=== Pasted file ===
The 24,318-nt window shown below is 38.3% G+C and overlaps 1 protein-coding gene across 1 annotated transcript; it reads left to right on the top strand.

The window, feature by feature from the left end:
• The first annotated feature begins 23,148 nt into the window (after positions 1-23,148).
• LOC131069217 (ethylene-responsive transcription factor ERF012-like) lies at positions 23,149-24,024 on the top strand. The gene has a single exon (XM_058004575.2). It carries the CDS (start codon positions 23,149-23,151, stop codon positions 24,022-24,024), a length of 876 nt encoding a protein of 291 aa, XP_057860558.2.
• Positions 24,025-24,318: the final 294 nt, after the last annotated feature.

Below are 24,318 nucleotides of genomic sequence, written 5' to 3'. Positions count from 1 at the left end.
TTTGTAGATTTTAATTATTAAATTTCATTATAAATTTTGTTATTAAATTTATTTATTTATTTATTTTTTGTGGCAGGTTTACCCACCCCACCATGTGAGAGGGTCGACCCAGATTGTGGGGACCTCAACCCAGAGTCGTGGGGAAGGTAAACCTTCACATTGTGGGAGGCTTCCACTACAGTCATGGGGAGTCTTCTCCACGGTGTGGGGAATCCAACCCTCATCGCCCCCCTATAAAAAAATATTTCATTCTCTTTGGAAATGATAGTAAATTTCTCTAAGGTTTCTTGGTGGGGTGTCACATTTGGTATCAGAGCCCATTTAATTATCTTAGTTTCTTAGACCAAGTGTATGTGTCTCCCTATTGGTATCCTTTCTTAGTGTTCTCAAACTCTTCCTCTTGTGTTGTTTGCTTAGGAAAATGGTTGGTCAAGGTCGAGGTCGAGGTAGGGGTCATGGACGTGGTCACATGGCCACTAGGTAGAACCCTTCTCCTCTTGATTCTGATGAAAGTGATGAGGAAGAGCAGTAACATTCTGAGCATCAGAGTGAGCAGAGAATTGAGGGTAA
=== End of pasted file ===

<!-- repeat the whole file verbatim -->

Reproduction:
The 24,318-nt window shown below is 38.3% G+C and overlaps 1 protein-coding gene across 1 annotated transcript; it reads left to right on the top strand.

The window, feature by feature from the left end:
• The first annotated feature begins 23,148 nt into the window (after positions 1-23,148).
• LOC131069217 (ethylene-responsive transcription factor ERF012-like) lies at positions 23,149-24,024 on the top strand. The gene has a single exon (XM_058004575.2). It carries the CDS (start codon positions 23,149-23,151, stop codon positions 24,022-24,024), a length of 876 nt encoding a protein of 291 aa, XP_057860558.2.
• Positions 24,025-24,318: the final 294 nt, after the last annotated feature.

Below are 24,318 nucleotides of genomic sequence, written 5' to 3'. Positions count from 1 at the left end.
TTTGTAGATTTTAATTATTAAATTTCATTATAAATTTTGTTATTAAATTTATTTATTTATTTATTTTTTGTGGCAGGTTTACCCACCCCACCATGTGAGAGGGTCGACCCAGATTGTGGGGACCTCAACCCAGAGTCGTGGGGAAGGTAAACCTTCACATTGTGGGAGGCTTCCACTACAGTCATGGGGAGTCTTCTCCACGGTGTGGGGAATCCAACCCTCATCGCCCCCCTATAAAAAAATATTTCATTCTCTTTGGAAATGATAGTAAATTTCTCTAAGGTTTCTTGGTGGGGTGTCACATTTGGTATCAGAGCCCATTTAATTATCTTAGTTTCTTAGACCAAGTGTATGTGTCTCCCTATTGGTATCCTTTCTTAGTGTTCTCAAACTCTTCCTCTTGTGTTGTTTGCTTAGGAAAATGGTTGGTCAAGGTCGAGGTCGAGGTAGGGGTCATGGACGTGGTCACATGGCCACTAGGTAGAACCCTTCTCCTCTTGATTCTGATGAAAGTGATGAGGAAGAGCAGTAACATTCTGAGCATCAGAGTGAGCAGAGAATTGAGGGTAA